Drivers “ixgbevf” and “ena” means that enhanced networking is enabled. Driver depends on instance type and OS version.

The first test has been completed between Ireland (eu-west-1) and US Northern Virginia (us-east-1) for EC2 instances with enabled and disabled enhanced networking. EC2 type is r4.large with 2 vCPUs 15.25 Gb RAM and network bandwidth “Up to 10 Gbps”



Ping has been used for testing latency, Iperf3 has been used for testing bandwidth and jitter for TCP and UDP traffic. VPCs were not peered, therefore EC2 instances used public IPs and AWS Internet Gateways.

# iperf3 -s -p 5001
-----------------------------------------------------------
Server listening on 5001
-----------------------------------------------------------

Instances without enhanced networking

# ping 54.159.47.240
PING 54.159.47.240 (54.159.47.240) 56(84) bytes of data.
64 bytes from 54.159.47.240: icmp_seq=1 ttl=44 time=68.0 ms
64 bytes from 54.159.47.240: icmp_seq=2 ttl=44 time=68.1 ms

### TCP traffic ###
# iperf3 -c 54.159.47.240 --port 5001 --parallel 128
Connecting to host 54.159.47.240, port 5001
. . . . .
[SUM]   0.00-10.00  sec   717 MBytes   601 Mbits/sec  5697             sender
[SUM]   0.00-10.00  sec   676 MBytes   567 Mbits/sec                  receiver
iperf Done.

### UDP traffic ###
# iperf3 -c 54.159.47.240 --port 5001 -u -b 10g
[ ID] Interval           Transfer     Bandwidth       Jitter    Lost/Total Datagrams
[  4]   0.00-10.00  sec   912 MBytes   765 Mbits/sec 0.143 ms  0/173 (0%)  
[  4] Sent 173 datagrams
iperf Done.

Instances with Enhanced networking

# iperf3 -c 23.20.188.12 --port 5001 --parallel 128
. . . . .
[SUM]   0.00-10.00  sec  5.36 GBytes  4.61 Gbits/sec  7205             sender
[SUM]   0.00-10.00  sec  4.52 GBytes  3.88 Gbits/sec                  receiver
iperf Done.

# iperf3 -c 23.20.188.12 --port 5001 -u -b 10g
. . . . .
[ ID] Interval           Transfer     Bandwidth       Jitter    Lost/Total Datagrams
[  4]   0.00-10.00  sec  7.99 GBytes  6.87 Gbits/sec 0.012 ms  0/171 (0%)  
[  4] Sent 171 datagrams
iperf Done.

We can see significant improvement of bandwidth, jitter and packets per second for the case with enhanced networking. Ping remains the same.

The next test has been completed between different, but geographically close AWS regions US Ohio (us-east-2) and US Northern Virginia (us-east-1). EC2 type is the same as in the previous test.


Compared with the previous test, ping results look better due to geographic proximity. Bandwidth, jitter and packets per second are predictably much better for enhanced networking.

The next test has been completed between two instances within one VPC in US Northern Virginia (us-east-1) communication via Internet Gateway and public IPs. EC2 type is the same as in the previous test. MTU in this case is 1500 and I will compare results with connection via private IPs where Jumbo frames can be used.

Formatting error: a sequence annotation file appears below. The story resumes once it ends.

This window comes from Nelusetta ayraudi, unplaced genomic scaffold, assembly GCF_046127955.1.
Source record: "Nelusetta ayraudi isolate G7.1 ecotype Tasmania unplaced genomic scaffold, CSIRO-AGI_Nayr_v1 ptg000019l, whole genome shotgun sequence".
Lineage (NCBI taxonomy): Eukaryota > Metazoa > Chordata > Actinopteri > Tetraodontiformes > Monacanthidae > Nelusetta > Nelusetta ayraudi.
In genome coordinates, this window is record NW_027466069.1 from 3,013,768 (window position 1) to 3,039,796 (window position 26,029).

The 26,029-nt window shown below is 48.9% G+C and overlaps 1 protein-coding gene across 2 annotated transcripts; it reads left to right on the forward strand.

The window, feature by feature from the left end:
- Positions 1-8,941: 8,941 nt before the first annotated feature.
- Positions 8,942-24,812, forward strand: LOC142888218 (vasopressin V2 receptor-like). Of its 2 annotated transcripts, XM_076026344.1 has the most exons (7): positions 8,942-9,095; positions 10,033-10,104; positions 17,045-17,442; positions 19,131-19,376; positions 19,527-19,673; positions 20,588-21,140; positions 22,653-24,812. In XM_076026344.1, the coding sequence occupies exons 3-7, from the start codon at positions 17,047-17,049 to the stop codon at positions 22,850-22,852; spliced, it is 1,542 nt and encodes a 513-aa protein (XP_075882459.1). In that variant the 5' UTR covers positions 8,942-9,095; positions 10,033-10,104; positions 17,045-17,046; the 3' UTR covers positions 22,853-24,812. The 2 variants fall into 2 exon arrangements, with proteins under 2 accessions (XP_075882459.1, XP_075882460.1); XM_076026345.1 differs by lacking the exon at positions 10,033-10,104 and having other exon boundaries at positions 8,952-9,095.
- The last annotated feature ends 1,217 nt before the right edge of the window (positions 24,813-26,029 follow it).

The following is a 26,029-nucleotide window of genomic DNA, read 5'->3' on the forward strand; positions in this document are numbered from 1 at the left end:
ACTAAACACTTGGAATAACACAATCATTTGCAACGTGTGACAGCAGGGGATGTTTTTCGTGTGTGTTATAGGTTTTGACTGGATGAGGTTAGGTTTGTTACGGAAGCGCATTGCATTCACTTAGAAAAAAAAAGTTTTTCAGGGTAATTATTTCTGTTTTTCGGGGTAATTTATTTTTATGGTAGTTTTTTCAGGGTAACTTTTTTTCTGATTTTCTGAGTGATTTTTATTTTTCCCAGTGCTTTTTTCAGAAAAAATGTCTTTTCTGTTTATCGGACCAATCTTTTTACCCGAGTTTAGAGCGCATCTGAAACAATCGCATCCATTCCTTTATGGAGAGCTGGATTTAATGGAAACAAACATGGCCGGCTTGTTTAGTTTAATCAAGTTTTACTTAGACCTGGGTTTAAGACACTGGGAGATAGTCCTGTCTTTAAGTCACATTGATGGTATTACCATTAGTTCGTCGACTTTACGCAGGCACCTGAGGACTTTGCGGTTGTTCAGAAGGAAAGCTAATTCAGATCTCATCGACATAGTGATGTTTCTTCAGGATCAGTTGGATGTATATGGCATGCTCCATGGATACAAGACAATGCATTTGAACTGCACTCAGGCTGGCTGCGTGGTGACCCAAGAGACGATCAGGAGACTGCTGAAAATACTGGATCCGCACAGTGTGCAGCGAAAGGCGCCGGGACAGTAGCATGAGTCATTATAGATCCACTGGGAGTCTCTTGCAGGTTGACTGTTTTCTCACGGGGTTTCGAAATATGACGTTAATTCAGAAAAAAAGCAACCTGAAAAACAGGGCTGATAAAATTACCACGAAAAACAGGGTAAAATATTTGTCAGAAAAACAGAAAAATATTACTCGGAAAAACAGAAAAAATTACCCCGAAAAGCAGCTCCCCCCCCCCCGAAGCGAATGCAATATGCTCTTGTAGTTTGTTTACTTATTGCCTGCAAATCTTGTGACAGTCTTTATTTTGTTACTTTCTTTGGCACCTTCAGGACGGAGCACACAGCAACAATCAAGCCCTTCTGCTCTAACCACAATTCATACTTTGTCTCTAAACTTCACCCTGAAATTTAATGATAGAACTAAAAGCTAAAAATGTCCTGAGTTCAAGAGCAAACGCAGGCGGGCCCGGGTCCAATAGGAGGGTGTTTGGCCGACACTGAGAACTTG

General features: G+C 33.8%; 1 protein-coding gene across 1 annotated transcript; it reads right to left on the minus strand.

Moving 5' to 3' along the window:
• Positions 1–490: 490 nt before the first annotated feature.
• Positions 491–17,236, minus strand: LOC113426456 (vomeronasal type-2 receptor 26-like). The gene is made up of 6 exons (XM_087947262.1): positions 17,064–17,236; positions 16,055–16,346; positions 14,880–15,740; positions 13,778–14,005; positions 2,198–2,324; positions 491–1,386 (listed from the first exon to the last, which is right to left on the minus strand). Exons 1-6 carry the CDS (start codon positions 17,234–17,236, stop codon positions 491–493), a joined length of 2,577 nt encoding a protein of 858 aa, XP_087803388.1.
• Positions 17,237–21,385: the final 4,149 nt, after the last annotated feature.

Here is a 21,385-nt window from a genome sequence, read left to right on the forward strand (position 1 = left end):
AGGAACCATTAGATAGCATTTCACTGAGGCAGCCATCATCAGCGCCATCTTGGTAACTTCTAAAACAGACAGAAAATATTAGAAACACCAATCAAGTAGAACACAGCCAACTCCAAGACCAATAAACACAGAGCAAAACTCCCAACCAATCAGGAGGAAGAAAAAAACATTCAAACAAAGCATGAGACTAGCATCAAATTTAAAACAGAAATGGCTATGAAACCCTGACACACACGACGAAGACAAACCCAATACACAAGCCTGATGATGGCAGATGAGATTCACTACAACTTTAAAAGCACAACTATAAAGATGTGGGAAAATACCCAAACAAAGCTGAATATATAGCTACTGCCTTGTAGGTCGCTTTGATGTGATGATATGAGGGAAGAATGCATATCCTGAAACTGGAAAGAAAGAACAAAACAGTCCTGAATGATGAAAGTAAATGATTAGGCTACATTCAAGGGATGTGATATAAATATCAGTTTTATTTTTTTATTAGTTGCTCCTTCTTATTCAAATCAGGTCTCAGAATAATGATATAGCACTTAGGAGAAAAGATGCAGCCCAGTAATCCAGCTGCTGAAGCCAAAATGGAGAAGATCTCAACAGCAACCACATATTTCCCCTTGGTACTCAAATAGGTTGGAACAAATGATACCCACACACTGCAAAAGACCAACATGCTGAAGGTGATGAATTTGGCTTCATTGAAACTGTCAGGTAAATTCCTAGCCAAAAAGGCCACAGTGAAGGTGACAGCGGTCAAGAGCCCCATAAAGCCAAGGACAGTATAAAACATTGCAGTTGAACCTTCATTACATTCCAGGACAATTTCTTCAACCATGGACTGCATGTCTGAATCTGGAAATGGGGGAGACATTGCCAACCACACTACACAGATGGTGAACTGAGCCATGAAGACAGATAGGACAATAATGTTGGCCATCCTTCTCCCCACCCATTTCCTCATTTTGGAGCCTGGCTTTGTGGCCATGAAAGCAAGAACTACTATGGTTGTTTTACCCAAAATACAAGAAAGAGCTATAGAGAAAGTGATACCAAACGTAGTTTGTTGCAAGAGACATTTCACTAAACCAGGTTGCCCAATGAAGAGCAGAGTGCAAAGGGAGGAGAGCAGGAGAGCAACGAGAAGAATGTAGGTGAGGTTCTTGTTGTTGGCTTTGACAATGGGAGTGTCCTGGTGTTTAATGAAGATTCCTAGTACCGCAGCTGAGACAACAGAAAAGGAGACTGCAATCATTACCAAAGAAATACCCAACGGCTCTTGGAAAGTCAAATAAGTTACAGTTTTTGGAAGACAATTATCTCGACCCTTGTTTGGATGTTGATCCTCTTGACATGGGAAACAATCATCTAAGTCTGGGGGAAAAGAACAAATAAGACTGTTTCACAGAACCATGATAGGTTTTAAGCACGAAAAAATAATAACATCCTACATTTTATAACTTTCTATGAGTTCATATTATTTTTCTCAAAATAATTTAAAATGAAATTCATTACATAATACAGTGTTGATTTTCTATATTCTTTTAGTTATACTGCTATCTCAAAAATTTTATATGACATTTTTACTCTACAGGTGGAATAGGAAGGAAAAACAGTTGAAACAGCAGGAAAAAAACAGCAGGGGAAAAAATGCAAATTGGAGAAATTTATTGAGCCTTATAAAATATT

“Tracepath” utility can be used for checking possible MTU between hosts. AWS Internet Gateway does not support Jumbo frames so packets will be fragmented even if we try using MTU larger than 1500. I will also test the influence of “enhanced networking” here.

# ping 54.159.47.240
PING 54.159.47.240 (54.159.47.240) 56(84) bytes of data.
64 bytes from 54.159.47.240: icmp_seq=1 ttl=63 time=0.542 ms
64 bytes from 54.159.47.240: icmp_seq=2 ttl=63 time=0.541 ms


# tracepath 54.159.47.240
 1?: [LOCALHOST]                                         pmtu 9001
 1:  ip-172-31-96-1.ec2.internal                           0.139ms pmtu 1500
 1:  no reply
 2:  ec2-54-159-47-240.compute-1.amazonaws.com             0.719ms reached
     Resume: pmtu 1500 hops 2 back 2

Instances without  enhanced networking
# iperf3 -c 54.159.47.240 --port 5001 --parallel 128
[SUM]   0.00-10.00  sec   701 MBytes   588 Mbits/sec  39419             sender
[SUM]   0.00-10.00  sec   693 MBytes   581 Mbits/sec                  receiver
iperf Done.

# iperf3 -c 54.159.47.240 --port 5001  -u -b 10g
[ ID] Interval           Transfer     Bandwidth       Jitter    Lost/Total Datagrams
[  4]   0.00-10.00  sec  1.42 GBytes  1.22 Gbits/sec 0.031 ms  177930/185994 (96%) 
[  4] Sent 185994 datagrams
iperf Done.

Instances with Enhanced networking
# iperf3 -c 23.20.188.12 --port 5001 --parallel 128
[SUM]   0.00-10.00  sec  6.29 GBytes  5.40 Gbits/sec  31205             sender
[SUM]   0.00-10.00  sec  5.11 GBytes  4.39 Gbits/sec                  receiver
iperf Done.

# iperf3 -c 23.20.188.12 --port 5001 -u -b 10g
Connecting to host 23.20.188.12, port 5001 
- - - - - - - - - - - - - -